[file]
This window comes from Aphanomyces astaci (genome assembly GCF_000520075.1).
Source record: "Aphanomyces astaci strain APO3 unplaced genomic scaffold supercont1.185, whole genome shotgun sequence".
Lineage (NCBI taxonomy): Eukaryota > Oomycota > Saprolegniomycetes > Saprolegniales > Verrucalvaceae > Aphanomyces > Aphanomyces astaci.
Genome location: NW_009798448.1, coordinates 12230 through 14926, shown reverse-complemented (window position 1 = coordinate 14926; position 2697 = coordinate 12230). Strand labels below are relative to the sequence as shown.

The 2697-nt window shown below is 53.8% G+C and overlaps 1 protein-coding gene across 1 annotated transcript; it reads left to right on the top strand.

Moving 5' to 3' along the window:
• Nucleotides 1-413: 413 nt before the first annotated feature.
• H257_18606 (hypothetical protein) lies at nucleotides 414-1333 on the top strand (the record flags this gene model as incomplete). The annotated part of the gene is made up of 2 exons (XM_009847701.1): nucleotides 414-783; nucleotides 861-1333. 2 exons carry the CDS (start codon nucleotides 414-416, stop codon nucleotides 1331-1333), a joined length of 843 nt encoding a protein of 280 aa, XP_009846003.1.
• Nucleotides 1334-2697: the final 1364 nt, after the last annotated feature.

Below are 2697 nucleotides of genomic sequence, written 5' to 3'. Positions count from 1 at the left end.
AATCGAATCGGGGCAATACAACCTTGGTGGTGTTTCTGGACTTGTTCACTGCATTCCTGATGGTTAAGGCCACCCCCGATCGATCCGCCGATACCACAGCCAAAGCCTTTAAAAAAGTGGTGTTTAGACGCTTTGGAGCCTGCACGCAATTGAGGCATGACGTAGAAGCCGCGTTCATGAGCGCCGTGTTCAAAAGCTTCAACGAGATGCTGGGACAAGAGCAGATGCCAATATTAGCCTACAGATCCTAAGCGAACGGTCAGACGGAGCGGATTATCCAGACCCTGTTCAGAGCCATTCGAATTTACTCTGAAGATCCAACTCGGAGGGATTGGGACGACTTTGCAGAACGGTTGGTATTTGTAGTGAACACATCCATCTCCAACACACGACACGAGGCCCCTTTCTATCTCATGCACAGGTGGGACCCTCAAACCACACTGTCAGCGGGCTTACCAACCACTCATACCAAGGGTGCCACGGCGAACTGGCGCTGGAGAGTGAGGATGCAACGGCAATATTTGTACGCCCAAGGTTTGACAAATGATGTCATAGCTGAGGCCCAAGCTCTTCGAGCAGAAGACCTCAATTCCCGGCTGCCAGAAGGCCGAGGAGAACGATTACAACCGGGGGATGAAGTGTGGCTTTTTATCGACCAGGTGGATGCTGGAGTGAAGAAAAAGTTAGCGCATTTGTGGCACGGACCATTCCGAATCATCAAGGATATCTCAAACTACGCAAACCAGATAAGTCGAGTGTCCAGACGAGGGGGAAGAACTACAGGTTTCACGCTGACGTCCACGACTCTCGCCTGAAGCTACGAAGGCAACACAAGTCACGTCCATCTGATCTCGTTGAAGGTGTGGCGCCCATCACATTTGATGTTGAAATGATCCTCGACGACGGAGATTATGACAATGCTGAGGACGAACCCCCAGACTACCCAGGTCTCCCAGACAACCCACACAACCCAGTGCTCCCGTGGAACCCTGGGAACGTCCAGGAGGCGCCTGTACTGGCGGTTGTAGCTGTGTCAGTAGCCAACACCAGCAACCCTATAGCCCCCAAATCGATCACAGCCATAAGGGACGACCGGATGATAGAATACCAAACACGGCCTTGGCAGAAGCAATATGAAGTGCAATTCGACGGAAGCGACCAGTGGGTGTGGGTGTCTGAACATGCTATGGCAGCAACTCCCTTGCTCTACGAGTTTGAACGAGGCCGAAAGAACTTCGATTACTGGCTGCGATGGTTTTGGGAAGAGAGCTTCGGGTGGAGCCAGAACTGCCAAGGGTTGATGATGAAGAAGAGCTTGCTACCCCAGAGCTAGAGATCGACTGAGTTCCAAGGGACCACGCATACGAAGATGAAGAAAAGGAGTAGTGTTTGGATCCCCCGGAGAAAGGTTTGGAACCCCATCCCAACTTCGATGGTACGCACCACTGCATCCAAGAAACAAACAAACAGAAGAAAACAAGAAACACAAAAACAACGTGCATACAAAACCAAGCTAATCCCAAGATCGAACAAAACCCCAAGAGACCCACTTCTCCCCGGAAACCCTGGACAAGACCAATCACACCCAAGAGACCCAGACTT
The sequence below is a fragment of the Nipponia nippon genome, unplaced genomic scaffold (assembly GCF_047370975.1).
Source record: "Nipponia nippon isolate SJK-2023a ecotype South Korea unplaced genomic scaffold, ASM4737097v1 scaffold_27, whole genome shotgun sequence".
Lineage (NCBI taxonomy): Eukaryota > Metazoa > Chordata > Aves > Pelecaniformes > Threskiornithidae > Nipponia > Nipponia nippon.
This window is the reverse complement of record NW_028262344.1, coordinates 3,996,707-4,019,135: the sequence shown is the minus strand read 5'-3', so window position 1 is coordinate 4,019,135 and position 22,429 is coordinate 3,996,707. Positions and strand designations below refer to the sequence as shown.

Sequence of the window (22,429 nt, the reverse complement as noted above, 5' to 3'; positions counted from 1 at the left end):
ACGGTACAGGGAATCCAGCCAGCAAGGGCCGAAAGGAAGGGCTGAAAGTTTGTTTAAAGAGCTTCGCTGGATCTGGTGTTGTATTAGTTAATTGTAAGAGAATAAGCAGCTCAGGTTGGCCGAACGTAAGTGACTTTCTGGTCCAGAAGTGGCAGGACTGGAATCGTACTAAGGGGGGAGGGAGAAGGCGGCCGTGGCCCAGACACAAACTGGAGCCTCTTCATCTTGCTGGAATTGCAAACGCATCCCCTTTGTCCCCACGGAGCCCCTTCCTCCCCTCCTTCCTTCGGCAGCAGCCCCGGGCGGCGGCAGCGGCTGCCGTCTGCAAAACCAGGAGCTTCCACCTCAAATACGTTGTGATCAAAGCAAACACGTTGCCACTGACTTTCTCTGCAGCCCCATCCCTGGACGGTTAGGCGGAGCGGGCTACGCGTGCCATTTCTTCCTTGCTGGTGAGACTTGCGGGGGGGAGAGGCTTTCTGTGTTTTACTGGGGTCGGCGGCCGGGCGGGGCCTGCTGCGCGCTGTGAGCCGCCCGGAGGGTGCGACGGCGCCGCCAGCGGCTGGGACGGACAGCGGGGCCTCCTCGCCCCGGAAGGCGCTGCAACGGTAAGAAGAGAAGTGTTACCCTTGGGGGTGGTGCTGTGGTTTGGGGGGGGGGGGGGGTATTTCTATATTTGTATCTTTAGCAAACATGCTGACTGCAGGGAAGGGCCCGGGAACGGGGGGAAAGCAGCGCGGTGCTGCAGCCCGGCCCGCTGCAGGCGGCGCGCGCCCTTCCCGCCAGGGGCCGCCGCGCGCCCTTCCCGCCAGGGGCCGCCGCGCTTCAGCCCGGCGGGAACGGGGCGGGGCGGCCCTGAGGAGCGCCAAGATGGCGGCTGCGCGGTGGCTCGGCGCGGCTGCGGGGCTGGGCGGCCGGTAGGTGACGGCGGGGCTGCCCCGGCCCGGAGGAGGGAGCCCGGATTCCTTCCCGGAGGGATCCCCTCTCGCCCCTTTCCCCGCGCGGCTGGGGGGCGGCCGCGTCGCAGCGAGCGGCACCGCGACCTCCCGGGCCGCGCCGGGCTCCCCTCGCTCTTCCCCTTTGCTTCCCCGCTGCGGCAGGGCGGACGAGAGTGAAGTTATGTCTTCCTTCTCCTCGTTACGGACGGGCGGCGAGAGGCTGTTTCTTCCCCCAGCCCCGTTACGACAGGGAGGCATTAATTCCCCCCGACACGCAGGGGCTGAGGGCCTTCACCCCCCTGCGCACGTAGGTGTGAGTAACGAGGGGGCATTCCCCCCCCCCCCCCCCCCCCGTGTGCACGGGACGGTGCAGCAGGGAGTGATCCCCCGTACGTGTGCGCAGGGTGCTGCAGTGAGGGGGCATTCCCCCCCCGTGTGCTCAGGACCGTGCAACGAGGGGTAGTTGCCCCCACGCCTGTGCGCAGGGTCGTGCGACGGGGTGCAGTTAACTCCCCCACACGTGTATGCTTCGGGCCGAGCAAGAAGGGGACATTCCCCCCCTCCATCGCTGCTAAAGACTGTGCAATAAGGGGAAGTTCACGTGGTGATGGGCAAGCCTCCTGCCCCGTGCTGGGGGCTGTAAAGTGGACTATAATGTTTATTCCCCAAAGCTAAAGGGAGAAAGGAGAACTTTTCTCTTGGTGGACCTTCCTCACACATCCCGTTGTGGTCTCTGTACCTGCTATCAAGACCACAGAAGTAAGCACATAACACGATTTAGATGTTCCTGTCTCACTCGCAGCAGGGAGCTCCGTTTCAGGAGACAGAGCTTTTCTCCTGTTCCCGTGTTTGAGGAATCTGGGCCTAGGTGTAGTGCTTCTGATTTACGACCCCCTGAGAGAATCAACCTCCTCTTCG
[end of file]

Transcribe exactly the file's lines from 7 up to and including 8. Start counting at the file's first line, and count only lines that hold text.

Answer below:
• Nucleotides 1-413: 413 nt before the first annotated feature.
• H257_18606 (hypothetical protein) lies at nucleotides 414-1333 on the top strand (the record flags this gene model as incomplete). The annotated part of the gene is made up of 2 exons (XM_009847701.1): nucleotides 414-783; nucleotides 861-1333. 2 exons carry the CDS (start codon nucleotides 414-416, stop codon nucleotides 1331-1333), a joined length of 843 nt encoding a protein of 280 aa, XP_009846003.1.